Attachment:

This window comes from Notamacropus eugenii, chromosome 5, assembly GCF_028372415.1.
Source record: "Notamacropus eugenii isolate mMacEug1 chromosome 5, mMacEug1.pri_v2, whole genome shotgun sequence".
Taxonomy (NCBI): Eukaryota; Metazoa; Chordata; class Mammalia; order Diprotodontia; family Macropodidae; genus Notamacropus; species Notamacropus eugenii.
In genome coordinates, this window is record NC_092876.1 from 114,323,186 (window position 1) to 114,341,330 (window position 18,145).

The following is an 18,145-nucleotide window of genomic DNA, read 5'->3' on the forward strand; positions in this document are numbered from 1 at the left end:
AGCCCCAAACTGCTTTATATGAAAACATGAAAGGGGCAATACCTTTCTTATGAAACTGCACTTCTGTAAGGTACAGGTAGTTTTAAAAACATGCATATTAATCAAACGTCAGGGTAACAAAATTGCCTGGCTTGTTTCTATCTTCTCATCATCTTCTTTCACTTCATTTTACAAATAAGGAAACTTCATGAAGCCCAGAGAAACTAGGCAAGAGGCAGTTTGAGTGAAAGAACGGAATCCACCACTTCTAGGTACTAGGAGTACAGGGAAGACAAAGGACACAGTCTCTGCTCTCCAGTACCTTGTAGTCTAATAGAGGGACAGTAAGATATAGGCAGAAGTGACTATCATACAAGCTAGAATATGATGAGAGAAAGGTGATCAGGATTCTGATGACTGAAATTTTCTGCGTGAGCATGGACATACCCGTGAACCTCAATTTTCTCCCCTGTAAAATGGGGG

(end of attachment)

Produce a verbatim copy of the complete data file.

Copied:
This window comes from Notamacropus eugenii, chromosome 5, assembly GCF_028372415.1.
Source record: "Notamacropus eugenii isolate mMacEug1 chromosome 5, mMacEug1.pri_v2, whole genome shotgun sequence".
Taxonomy (NCBI): Eukaryota; Metazoa; Chordata; class Mammalia; order Diprotodontia; family Macropodidae; genus Notamacropus; species Notamacropus eugenii.
In genome coordinates, this window is record NC_092876.1 from 114,323,186 (window position 1) to 114,341,330 (window position 18,145).

The following is an 18,145-nucleotide window of genomic DNA, read 5'->3' on the forward strand; positions in this document are numbered from 1 at the left end:
AGCCCCAAACTGCTTTATATGAAAACATGAAAGGGGCAATACCTTTCTTATGAAACTGCACTTCTGTAAGGTACAGGTAGTTTTAAAAACATGCATATTAATCAAACGTCAGGGTAACAAAATTGCCTGGCTTGTTTCTATCTTCTCATCATCTTCTTTCACTTCATTTTACAAATAAGGAAACTTCATGAAGCCCAGAGAAACTAGGCAAGAGGCAGTTTGAGTGAAAGAACGGAATCCACCACTTCTAGGTACTAGGAGTACAGGGAAGACAAAGGACACAGTCTCTGCTCTCCAGTACCTTGTAGTCTAATAGAGGGACAGTAAGATATAGGCAGAAGTGACTATCATACAAGCTAGAATATGATGAGAGAAAGGTGATCAGGATTCTGATGACTGAAATTTTCTGCGTGAGCATGGACATACCCGTGAACCTCAATTTTCTCCCCTGTAAAATGGGGG